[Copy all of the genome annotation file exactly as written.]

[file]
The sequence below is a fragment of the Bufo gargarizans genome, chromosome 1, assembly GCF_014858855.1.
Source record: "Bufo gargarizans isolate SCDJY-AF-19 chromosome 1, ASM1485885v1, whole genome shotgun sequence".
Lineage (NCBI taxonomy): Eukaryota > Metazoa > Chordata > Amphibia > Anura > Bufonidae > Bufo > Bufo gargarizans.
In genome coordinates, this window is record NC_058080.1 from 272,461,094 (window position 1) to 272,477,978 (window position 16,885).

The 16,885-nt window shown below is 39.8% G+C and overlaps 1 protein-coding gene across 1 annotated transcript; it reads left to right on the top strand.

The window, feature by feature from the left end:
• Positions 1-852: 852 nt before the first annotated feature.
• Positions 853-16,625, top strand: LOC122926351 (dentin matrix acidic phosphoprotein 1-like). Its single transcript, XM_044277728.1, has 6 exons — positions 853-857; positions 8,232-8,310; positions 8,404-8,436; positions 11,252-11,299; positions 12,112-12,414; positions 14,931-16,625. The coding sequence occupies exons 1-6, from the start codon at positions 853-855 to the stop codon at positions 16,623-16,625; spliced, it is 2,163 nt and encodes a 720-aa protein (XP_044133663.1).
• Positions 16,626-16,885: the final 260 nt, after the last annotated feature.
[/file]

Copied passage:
The sequence below is a fragment of the Bufo gargarizans genome, chromosome 1, assembly GCF_014858855.1.
Source record: "Bufo gargarizans isolate SCDJY-AF-19 chromosome 1, ASM1485885v1, whole genome shotgun sequence".
Lineage (NCBI taxonomy): Eukaryota > Metazoa > Chordata > Amphibia > Anura > Bufonidae > Bufo > Bufo gargarizans.
In genome coordinates, this window is record NC_058080.1 from 272,461,094 (window position 1) to 272,477,978 (window position 16,885).

The 16,885-nt window shown below is 39.8% G+C and overlaps 1 protein-coding gene across 1 annotated transcript; it reads left to right on the top strand.

The window, feature by feature from the left end:
• Positions 1-852: 852 nt before the first annotated feature.
• Positions 853-16,625, top strand: LOC122926351 (dentin matrix acidic phosphoprotein 1-like). Its single transcript, XM_044277728.1, has 6 exons — positions 853-857; positions 8,232-8,310; positions 8,404-8,436; positions 11,252-11,299; positions 12,112-12,414; positions 14,931-16,625. The coding sequence occupies exons 1-6, from the start codon at positions 853-855 to the stop codon at positions 16,623-16,625; spliced, it is 2,163 nt and encodes a 720-aa protein (XP_044133663.1).
• Positions 16,626-16,885: the final 260 nt, after the last annotated feature.